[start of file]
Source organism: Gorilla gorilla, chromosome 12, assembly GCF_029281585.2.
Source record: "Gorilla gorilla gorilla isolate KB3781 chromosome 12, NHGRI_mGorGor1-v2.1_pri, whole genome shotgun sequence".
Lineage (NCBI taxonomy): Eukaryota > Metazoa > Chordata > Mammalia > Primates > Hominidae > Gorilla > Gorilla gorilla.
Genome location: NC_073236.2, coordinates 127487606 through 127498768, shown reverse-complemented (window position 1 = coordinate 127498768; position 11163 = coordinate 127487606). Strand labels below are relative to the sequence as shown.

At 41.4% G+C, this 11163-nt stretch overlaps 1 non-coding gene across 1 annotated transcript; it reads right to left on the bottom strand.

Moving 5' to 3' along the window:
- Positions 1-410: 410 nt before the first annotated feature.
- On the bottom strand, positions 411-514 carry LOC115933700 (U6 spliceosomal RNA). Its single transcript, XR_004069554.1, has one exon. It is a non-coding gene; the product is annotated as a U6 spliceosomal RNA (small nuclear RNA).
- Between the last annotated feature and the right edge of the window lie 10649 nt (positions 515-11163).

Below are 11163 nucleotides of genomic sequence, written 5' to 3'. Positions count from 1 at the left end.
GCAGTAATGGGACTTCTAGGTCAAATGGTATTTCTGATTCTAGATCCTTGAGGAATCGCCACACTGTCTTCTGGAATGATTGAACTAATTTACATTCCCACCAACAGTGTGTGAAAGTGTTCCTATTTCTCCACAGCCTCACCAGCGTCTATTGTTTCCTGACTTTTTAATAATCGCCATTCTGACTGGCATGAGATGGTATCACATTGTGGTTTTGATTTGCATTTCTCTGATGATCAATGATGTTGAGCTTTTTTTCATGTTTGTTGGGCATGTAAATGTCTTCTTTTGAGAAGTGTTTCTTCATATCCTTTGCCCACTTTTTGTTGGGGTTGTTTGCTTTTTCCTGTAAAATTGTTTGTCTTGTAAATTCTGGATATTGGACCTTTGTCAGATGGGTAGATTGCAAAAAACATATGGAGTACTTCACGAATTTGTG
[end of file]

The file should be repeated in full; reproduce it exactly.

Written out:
Source organism: Gorilla gorilla, chromosome 12, assembly GCF_029281585.2.
Source record: "Gorilla gorilla gorilla isolate KB3781 chromosome 12, NHGRI_mGorGor1-v2.1_pri, whole genome shotgun sequence".
Lineage (NCBI taxonomy): Eukaryota > Metazoa > Chordata > Mammalia > Primates > Hominidae > Gorilla > Gorilla gorilla.
Genome location: NC_073236.2, coordinates 127487606 through 127498768, shown reverse-complemented (window position 1 = coordinate 127498768; position 11163 = coordinate 127487606). Strand labels below are relative to the sequence as shown.

At 41.4% G+C, this 11163-nt stretch overlaps 1 non-coding gene across 1 annotated transcript; it reads right to left on the bottom strand.

Moving 5' to 3' along the window:
- Positions 1-410: 410 nt before the first annotated feature.
- On the bottom strand, positions 411-514 carry LOC115933700 (U6 spliceosomal RNA). Its single transcript, XR_004069554.1, has one exon. It is a non-coding gene; the product is annotated as a U6 spliceosomal RNA (small nuclear RNA).
- Between the last annotated feature and the right edge of the window lie 10649 nt (positions 515-11163).

Below are 11163 nucleotides of genomic sequence, written 5' to 3'. Positions count from 1 at the left end.
GCAGTAATGGGACTTCTAGGTCAAATGGTATTTCTGATTCTAGATCCTTGAGGAATCGCCACACTGTCTTCTGGAATGATTGAACTAATTTACATTCCCACCAACAGTGTGTGAAAGTGTTCCTATTTCTCCACAGCCTCACCAGCGTCTATTGTTTCCTGACTTTTTAATAATCGCCATTCTGACTGGCATGAGATGGTATCACATTGTGGTTTTGATTTGCATTTCTCTGATGATCAATGATGTTGAGCTTTTTTTCATGTTTGTTGGGCATGTAAATGTCTTCTTTTGAGAAGTGTTTCTTCATATCCTTTGCCCACTTTTTGTTGGGGTTGTTTGCTTTTTCCTGTAAAATTGTTTGTCTTGTAAATTCTGGATATTGGACCTTTGTCAGATGGGTAGATTGCAAAAAACATATGGAGTACTTCACGAATTTGTG